Jose Abreu is the White Sox incumbent first baseman and he figures to see a lot more time at designated hitter with the addition of Alonso. But Chicago should probably still start the right-handed Abreu at first against lefties and let a right-handed bench bat serve as the designated hitter. Unfortunately, at least for right now that right-handed bench bat is probably either Welington Castillo or James McCann, though it could also be Eloy Jimenez with a defense-first outfielder taking his spot. This move adds about a win to the White Sox next year at a guaranteed cost of $9 million–and people say $/WAR isn’t linear–including a one million dollar buyout of Alonso’s $9 million salary in 2021. That option will vest if Alonso gets 523 plate appearances this year, but if the White Sox use him in a way that maximizes his performance, he likely won’t get there. If he’s playing so well that the White Sox feel the need to play him more, the extra $8 million in 2021 is a very reasonable price.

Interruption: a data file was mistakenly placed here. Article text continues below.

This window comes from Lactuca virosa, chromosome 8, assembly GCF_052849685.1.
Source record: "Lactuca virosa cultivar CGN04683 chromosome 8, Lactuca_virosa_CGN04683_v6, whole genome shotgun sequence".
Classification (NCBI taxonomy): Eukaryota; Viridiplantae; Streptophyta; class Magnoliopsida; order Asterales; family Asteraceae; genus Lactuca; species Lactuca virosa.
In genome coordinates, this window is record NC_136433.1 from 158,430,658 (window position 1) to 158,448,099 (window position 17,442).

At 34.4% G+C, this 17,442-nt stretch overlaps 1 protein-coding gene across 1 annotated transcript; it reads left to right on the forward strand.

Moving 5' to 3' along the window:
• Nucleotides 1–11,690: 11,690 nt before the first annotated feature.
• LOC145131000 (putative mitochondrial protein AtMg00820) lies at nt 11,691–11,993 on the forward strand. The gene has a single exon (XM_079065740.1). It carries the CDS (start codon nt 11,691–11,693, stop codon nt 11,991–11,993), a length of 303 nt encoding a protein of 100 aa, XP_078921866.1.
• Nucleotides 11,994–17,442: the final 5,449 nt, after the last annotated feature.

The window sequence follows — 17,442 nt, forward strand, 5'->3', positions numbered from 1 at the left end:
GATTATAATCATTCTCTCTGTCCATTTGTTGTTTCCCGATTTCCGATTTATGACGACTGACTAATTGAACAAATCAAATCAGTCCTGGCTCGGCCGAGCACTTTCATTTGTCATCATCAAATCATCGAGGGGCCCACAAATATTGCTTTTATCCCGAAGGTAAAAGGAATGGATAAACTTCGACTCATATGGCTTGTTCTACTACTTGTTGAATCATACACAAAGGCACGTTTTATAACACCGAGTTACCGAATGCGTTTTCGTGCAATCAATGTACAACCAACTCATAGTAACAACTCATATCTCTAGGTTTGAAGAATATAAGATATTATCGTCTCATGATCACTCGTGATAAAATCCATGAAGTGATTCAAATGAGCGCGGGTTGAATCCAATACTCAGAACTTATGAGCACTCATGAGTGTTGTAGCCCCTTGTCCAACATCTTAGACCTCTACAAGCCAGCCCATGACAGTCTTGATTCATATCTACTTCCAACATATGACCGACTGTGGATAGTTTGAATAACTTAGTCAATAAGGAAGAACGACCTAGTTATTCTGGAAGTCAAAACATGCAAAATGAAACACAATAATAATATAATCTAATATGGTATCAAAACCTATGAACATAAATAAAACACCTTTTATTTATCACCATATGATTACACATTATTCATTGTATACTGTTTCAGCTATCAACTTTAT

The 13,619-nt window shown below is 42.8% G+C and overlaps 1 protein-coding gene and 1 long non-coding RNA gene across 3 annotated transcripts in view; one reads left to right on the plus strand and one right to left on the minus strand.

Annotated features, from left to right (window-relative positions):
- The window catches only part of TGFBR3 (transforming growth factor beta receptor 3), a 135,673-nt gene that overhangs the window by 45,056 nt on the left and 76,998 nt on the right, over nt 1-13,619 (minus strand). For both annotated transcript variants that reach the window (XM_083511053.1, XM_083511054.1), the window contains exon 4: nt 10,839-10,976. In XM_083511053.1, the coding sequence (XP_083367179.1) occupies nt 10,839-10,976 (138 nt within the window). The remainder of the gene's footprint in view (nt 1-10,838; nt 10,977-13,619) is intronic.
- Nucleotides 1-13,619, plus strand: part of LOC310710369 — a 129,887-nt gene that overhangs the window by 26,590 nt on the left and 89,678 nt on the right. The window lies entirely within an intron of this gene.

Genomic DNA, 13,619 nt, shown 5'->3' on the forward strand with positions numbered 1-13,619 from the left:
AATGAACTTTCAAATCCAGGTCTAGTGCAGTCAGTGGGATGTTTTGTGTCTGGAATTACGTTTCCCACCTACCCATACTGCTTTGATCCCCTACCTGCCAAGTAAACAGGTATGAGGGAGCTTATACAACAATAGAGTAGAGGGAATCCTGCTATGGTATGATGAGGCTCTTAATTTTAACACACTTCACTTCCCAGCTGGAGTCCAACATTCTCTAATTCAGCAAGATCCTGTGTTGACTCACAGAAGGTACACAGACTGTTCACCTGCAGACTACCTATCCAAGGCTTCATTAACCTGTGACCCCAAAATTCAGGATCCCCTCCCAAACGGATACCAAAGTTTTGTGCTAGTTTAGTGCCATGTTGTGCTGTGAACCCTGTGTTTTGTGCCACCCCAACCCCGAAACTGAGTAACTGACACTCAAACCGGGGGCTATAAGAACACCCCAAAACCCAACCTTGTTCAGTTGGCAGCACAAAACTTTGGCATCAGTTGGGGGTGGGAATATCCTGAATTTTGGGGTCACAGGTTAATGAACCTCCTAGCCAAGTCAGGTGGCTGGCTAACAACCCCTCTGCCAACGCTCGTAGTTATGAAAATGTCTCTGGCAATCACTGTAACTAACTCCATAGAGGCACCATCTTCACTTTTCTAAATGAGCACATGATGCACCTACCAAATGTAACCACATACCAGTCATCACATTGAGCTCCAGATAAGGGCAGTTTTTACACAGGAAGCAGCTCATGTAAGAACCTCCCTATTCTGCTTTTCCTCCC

Alonso also happens to the brother-in-law of free agent target Manny Machado, who is in Chicago today meeting with the White Sox. On paper, the White Sox are about a 70-win team and more than 20 wins behind Cleveland in the division, but the club does have enormous payroll flexibility. If the team signed Machado, Bryce Harper, and Dallas Keuchel for around $80 million, their payroll would still be just around league-average. They would also still be a handful of games behind Cleveland on paper, but they would be in a position to make things interesting if they got decent pitching performances from some of their younger guys; the rotation is still a major weakness. While the above scenario isn’t likely, the club does appear ready to move forward in their rebuilding cycle. Alonso is a small piece on their way to respectability, but he is a piece, nonetheless.